For the Caatinga Systematic Conservation Planning exercise it is possible to verify that the existing protected area network (excluding APAs) harbours 485 (70%) of the selected biodiversity traits. Therefore, 206 biodiversity traits (30%) occur entirely outside the protected area boundaries, this being the best estimate of the Caatinga qualitative gap. This figure is roughly half the species gap (56%) estimated by Oliveira et al. (2017). Caatinga Protected Areas harbour a median of 53 biodiversity traits (minimum=2, maximum=224). Furthermore, 87.5% of the existing Protected Areas harbour biodiversity traits with conservation target defined as 100% (e.g., plant and fish species). These results support the notion that the Caatinga protected area network is developing in tune with the conservation priorities defined by the Caatinga SCP.

Regarding the pre-established quantitative targets, however, the scenario is much less optimistic. Due to the restricted coverage of the existing protected area network in the Caatinga, the median target gap is 95.6% (min=0%, max=100%). However, target gaps varied widely across biodiversity trait type (Fig. 3). The median target gap was higher for fishes, caves, plants, reflecting their higher number of extremely endemic species, and lower for mammals, birds, coastal traits, and arboreal Caatinga, which have larger spatial distributions. This strongly reinforces the view that the Caatinga protected area network should be quickly expanded.

Fig. 3.

Target gap (%) of 691 biodiversity traits defined by the systematic conservation planning exercise of the Brazilian Caatinga, classified by trait type. Target gap is defined as the percentage of the pre-defined target not achieved by the actual protected area network.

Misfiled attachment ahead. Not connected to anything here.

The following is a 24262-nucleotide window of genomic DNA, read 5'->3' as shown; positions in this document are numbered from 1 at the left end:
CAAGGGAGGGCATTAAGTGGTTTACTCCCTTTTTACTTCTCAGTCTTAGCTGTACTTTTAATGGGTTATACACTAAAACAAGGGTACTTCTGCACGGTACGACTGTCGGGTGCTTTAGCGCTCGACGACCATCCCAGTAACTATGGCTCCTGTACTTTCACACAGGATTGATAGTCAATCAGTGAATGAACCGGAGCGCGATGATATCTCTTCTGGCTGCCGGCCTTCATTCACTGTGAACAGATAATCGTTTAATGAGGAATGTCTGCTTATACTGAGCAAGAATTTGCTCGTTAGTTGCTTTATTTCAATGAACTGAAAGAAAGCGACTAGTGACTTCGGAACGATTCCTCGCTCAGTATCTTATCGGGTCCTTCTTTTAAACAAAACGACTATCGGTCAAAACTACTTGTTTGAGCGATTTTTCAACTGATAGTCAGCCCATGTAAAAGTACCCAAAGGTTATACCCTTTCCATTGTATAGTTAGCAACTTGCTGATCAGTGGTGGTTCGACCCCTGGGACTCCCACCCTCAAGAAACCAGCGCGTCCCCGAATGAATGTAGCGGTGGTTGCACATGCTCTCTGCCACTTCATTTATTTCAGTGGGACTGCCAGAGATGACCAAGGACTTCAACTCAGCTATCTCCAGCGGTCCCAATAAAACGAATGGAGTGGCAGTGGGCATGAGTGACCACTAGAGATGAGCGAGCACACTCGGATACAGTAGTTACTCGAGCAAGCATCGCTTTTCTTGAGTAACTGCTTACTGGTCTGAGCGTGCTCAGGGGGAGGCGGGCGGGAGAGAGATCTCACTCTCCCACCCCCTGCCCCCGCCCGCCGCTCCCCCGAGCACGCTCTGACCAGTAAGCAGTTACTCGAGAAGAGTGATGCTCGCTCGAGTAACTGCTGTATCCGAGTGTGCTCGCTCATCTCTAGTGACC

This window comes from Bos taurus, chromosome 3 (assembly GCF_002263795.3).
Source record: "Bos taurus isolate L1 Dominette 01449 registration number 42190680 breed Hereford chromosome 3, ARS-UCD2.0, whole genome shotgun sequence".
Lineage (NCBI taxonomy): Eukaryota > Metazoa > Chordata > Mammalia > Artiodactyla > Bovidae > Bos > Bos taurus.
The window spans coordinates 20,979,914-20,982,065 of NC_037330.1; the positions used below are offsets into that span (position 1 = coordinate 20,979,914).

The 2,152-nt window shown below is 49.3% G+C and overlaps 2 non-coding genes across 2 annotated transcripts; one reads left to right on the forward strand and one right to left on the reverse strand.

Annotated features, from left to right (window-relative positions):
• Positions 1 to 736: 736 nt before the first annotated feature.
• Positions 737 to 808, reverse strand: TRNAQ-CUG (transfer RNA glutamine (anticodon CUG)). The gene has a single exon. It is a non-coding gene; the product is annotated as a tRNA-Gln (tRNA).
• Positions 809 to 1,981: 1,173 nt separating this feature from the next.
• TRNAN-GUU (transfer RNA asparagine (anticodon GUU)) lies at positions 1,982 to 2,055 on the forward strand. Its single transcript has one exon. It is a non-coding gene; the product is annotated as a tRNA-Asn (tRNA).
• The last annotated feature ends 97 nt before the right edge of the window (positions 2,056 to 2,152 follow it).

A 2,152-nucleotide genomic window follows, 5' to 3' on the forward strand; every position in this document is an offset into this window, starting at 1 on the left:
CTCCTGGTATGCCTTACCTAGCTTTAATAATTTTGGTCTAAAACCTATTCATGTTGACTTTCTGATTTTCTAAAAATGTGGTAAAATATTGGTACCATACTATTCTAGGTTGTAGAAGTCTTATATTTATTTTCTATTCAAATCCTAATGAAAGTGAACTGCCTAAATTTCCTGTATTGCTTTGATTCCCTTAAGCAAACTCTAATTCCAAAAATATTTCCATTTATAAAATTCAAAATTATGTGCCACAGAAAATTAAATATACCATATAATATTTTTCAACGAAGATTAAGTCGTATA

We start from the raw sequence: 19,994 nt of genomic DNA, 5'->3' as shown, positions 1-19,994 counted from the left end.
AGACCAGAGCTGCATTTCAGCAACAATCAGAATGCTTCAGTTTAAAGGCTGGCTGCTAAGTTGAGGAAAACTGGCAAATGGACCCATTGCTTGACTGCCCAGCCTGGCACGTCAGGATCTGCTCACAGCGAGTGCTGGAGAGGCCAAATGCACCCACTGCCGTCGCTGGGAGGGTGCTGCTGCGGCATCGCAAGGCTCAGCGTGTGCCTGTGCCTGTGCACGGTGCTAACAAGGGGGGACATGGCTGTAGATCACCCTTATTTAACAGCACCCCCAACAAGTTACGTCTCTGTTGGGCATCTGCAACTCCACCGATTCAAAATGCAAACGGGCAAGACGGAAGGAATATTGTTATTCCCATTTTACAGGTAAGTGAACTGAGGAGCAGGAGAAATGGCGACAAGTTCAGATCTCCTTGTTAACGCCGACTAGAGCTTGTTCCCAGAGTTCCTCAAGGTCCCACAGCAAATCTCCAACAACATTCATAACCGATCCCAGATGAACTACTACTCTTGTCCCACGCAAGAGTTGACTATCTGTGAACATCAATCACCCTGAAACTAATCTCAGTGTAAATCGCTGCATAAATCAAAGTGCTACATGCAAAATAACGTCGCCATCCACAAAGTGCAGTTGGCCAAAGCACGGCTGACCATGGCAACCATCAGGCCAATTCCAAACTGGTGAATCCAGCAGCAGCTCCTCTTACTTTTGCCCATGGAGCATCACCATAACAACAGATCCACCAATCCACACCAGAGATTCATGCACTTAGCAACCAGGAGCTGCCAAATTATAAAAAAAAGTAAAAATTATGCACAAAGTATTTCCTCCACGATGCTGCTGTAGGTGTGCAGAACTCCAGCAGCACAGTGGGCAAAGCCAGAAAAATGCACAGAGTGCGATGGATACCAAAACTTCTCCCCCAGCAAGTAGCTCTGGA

The efficiency of the Brazilian protected area network

The Brazilian protected area network expanded steadily in the last two decades (Jenkins and Joppa, 2009), due to the establishment of new Protected Areas of Integral Protection (i.e., IUCN categories I–IV) and Protected Areas of Sustainable Use (i.e., IUCN categories V and VI). This expansion occurred in great consonance with the planning exercises that occurred in Amazon which have put together the expertise of hundreds of participants, including representatives of traditional communities and indigenous people (MMA, 2007). Recently, the network expansion was financially supported by the Amazon Region Protected Areas Project (ARPA – Brazilian Ministry of Environment/BNDS, World Bank, German bank KfW, and WWF) which, by principle, did not support any conservation initiative outside Priority Areas. Indeed, just in its first phase (2003–2010), the ARPA project contributed to the creation of 46 Protected Areas in 24 million hectares; 13.2 of Integral Protection and 10.8 of Sustainable Use ( In its second phase, ARPA continued to exclusively support the creation and implementation of Protected Areas that were helping to reach the goals and targets defined by the Amazonian PSC. The expansion of the Protected Areas in the Amazon became acknowledged internationally as one of the best examples of pro-active conservation (Jenkins and Joppa, 2009).